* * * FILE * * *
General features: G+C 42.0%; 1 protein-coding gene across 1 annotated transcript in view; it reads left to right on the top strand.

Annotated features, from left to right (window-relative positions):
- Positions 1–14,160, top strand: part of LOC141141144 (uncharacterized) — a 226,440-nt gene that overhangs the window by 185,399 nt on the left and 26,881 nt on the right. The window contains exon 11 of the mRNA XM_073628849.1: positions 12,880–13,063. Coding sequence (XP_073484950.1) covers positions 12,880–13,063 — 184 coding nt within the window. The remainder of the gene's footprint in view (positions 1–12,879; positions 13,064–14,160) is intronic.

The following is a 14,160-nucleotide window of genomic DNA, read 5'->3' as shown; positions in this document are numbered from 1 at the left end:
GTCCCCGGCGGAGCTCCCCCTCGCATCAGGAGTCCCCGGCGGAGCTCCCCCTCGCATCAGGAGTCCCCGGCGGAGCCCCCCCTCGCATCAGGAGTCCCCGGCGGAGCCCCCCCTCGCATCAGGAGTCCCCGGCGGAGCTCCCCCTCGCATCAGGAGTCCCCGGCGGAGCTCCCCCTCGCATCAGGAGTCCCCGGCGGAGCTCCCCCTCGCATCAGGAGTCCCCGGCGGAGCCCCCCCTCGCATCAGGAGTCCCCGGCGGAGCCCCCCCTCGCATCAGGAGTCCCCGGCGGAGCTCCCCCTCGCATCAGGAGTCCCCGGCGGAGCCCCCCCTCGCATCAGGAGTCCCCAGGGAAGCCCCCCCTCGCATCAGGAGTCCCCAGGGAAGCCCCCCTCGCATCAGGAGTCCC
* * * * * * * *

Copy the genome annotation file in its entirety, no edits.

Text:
General features: G+C 42.0%; 1 protein-coding gene across 1 annotated transcript in view; it reads left to right on the top strand.

Annotated features, from left to right (window-relative positions):
- Positions 1–14,160, top strand: part of LOC141141144 (uncharacterized) — a 226,440-nt gene that overhangs the window by 185,399 nt on the left and 26,881 nt on the right. The window contains exon 11 of the mRNA XM_073628849.1: positions 12,880–13,063. Coding sequence (XP_073484950.1) covers positions 12,880–13,063 — 184 coding nt within the window. The remainder of the gene's footprint in view (positions 1–12,879; positions 13,064–14,160) is intronic.

The following is a 14,160-nucleotide window of genomic DNA, read 5'->3' as shown; positions in this document are numbered from 1 at the left end:
GTCCCCGGCGGAGCTCCCCCTCGCATCAGGAGTCCCCGGCGGAGCTCCCCCTCGCATCAGGAGTCCCCGGCGGAGCCCCCCCTCGCATCAGGAGTCCCCGGCGGAGCCCCCCCTCGCATCAGGAGTCCCCGGCGGAGCTCCCCCTCGCATCAGGAGTCCCCGGCGGAGCTCCCCCTCGCATCAGGAGTCCCCGGCGGAGCTCCCCCTCGCATCAGGAGTCCCCGGCGGAGCCCCCCCTCGCATCAGGAGTCCCCGGCGGAGCCCCCCCTCGCATCAGGAGTCCCCGGCGGAGCTCCCCCTCGCATCAGGAGTCCCCGGCGGAGCCCCCCCTCGCATCAGGAGTCCCCAGGGAAGCCCCCCCTCGCATCAGGAGTCCCCAGGGAAGCCCCCCTCGCATCAGGAGTCCC